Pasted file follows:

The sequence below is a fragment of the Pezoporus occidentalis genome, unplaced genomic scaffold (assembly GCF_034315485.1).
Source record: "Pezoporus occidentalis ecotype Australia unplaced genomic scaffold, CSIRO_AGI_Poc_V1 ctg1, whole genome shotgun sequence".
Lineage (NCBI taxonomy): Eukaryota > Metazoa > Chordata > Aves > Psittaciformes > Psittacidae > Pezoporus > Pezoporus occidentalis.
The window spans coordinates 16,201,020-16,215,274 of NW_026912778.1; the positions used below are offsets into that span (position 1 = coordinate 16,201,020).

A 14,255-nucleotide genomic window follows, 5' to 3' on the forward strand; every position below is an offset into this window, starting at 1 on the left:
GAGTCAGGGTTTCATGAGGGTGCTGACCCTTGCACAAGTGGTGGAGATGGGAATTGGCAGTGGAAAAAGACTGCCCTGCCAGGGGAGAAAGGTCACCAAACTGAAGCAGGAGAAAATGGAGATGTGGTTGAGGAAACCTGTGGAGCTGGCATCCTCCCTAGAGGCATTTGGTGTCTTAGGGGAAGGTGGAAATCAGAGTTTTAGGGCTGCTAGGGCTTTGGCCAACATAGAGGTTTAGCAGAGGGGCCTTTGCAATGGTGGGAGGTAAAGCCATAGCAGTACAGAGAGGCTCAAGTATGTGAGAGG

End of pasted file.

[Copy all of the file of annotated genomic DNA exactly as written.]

The sequence below is a fragment of the Pezoporus occidentalis genome, unplaced genomic scaffold (assembly GCF_034315485.1).
Source record: "Pezoporus occidentalis ecotype Australia unplaced genomic scaffold, CSIRO_AGI_Poc_V1 ctg1, whole genome shotgun sequence".
Lineage (NCBI taxonomy): Eukaryota > Metazoa > Chordata > Aves > Psittaciformes > Psittacidae > Pezoporus > Pezoporus occidentalis.
The window spans coordinates 16,201,020-16,215,274 of NW_026912778.1; the positions used below are offsets into that span (position 1 = coordinate 16,201,020).

A 14,255-nucleotide genomic window follows, 5' to 3' on the forward strand; every position below is an offset into this window, starting at 1 on the left:
GAGTCAGGGTTTCATGAGGGTGCTGACCCTTGCACAAGTGGTGGAGATGGGAATTGGCAGTGGAAAAAGACTGCCCTGCCAGGGGAGAAAGGTCACCAAACTGAAGCAGGAGAAAATGGAGATGTGGTTGAGGAAACCTGTGGAGCTGGCATCCTCCCTAGAGGCATTTGGTGTCTTAGGGGAAGGTGGAAATCAGAGTTTTAGGGCTGCTAGGGCTTTGGCCAACATAGAGGTTTAGCAGAGGGGCCTTTGCAATGGTGGGAGGTAAAGCCATAGCAGTACAGAGAGGCTCAAGTATGTGAGAGG